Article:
The worst offender is RIP, which basically defines
the number of hops (the number of routers in the path to the
destination) that it takes to get to a destination. Unfortunately
the maximum number of hops is defined at 15, thus if a destination
is more that 16, the destination is not reachable. The other
problem with RIP is that it's a bit lazy, and basically doesn't
try too hard. It doesn't want to know about the bandwidth
of a connection, or reliability, or its cost. Hop count is
hardly very taxing on computing the best way to get to a destination.
Just imagine if you were a car driver, and when you looked
at a map you choose the route which has the minimum number
of junctions. This could take you around country roads, or
through congested roads. Normally we would pick the route
that allows the highest average speed (the highest bandwidth),
rather than the one with the minimum number of junctions.
So the Internet we have is the Internet we have. TCP, IP
and RIP are there, and they're not going to be moved for a
long time. But the great thing about the Internet is that
it's not going to go away either. It also allows for migration.
The key to this is found in IP which can exist on its own
with any other transport protocol above it, and it allows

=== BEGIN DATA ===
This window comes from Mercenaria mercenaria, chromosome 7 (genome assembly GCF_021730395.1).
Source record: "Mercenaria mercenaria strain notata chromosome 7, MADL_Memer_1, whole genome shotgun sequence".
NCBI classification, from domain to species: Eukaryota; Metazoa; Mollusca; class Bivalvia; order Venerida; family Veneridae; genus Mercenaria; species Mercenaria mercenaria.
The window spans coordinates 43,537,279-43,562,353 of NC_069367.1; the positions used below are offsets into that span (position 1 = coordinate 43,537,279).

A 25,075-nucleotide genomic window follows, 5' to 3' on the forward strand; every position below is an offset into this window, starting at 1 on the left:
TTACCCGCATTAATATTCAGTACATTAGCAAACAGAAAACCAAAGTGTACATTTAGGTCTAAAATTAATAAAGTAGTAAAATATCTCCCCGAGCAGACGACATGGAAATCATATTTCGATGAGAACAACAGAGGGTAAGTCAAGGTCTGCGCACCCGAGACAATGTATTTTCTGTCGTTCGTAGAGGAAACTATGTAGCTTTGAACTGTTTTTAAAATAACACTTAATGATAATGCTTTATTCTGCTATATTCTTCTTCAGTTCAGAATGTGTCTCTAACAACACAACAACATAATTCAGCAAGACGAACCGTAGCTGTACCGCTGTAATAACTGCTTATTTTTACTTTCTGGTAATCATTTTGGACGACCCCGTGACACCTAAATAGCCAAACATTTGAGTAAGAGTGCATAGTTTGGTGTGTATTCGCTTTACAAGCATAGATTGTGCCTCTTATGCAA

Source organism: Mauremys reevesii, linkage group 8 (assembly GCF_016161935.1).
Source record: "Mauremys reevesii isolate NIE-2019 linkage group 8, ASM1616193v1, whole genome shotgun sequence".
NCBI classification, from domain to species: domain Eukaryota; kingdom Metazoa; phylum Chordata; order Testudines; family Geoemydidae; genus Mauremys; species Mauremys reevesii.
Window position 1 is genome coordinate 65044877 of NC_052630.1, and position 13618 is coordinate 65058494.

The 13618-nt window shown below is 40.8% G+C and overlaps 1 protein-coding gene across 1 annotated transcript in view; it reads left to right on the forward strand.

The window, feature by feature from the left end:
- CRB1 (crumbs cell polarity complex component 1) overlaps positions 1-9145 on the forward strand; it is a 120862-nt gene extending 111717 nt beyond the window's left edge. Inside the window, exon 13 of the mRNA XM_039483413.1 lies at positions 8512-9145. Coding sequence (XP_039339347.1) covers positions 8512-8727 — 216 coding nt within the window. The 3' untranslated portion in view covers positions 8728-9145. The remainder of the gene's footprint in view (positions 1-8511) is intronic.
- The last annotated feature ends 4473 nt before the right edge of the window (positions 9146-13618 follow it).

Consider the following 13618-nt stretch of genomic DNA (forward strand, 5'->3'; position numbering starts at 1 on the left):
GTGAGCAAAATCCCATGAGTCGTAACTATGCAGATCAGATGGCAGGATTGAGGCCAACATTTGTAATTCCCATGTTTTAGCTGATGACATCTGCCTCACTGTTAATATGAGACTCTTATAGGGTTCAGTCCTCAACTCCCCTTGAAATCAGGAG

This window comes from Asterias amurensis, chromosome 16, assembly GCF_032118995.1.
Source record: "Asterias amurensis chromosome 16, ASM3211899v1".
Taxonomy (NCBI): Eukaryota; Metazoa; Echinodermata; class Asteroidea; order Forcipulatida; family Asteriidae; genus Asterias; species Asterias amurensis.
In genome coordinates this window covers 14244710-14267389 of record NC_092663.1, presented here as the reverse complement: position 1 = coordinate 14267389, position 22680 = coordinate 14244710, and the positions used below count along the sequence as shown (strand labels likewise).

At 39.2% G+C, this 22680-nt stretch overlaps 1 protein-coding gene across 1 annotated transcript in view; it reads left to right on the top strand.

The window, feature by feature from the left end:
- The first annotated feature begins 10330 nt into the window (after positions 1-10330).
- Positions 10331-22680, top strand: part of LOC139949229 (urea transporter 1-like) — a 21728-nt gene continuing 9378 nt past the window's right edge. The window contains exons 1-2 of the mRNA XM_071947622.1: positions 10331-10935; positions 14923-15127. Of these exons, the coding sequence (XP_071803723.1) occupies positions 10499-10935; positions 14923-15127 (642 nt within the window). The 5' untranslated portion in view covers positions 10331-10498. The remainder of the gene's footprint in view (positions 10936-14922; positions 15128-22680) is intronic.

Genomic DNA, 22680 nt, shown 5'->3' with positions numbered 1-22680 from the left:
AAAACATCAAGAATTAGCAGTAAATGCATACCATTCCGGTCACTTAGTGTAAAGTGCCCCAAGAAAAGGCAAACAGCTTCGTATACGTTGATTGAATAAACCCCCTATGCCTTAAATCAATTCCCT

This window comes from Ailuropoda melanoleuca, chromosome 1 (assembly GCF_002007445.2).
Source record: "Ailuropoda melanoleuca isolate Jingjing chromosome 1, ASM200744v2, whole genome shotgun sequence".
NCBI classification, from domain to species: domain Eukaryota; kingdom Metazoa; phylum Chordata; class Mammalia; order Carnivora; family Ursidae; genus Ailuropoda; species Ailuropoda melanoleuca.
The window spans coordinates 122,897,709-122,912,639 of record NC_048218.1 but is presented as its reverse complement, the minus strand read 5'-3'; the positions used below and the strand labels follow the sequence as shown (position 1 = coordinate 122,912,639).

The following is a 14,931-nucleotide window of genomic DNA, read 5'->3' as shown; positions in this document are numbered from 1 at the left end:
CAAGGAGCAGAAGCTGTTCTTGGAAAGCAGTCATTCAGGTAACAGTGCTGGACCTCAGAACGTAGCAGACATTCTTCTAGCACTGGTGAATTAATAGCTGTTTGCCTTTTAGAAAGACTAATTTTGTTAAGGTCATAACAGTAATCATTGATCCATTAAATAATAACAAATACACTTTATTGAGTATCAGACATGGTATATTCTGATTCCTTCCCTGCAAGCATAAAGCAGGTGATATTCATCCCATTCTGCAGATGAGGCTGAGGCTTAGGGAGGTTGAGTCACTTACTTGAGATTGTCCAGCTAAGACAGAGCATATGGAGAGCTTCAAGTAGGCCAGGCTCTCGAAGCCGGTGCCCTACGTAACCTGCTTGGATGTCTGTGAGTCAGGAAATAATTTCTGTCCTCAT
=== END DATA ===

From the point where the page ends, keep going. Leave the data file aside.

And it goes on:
for different ver-sion, which will allow the Internet to migrate
away from the current setup towards a more sensible structure
(such as one based on area codes). IP addresses are also very
static. If you move your computer from one network to another
you must change your IP address. This normally requires skilled
operators to make it work. Why can the network do it for you?
In the next chapter, let's have a bit of fun, and look at
how the Internet could look in the future.
developing TCP/IP programs there are two opposite ends for
code development. C++ code is complex, but very powerful,
and allows for a great deal of flexibility. On the other hand,
the Visual Basic code is simple to implement but is difficult
to implement for non-typical applications. Thus, the code
used tends to reflect the type of application. In many cases
Visual Basic gives an easy-to-implement package, with the
required functionality. I've seen many a student wilt at the
prospect of implementing a Microsoft Windows program in C++.
'Where do I start', is always the first comment, and then
'How do I do text input', and so on. Visual Basic, on the
other hand, has matured into an excellent development system
which hides much of the complexity of Microsoft Windows away
from the developer. So, don't worry about computer language
snobbery. Pick the best language to implement the specification. edinsiaf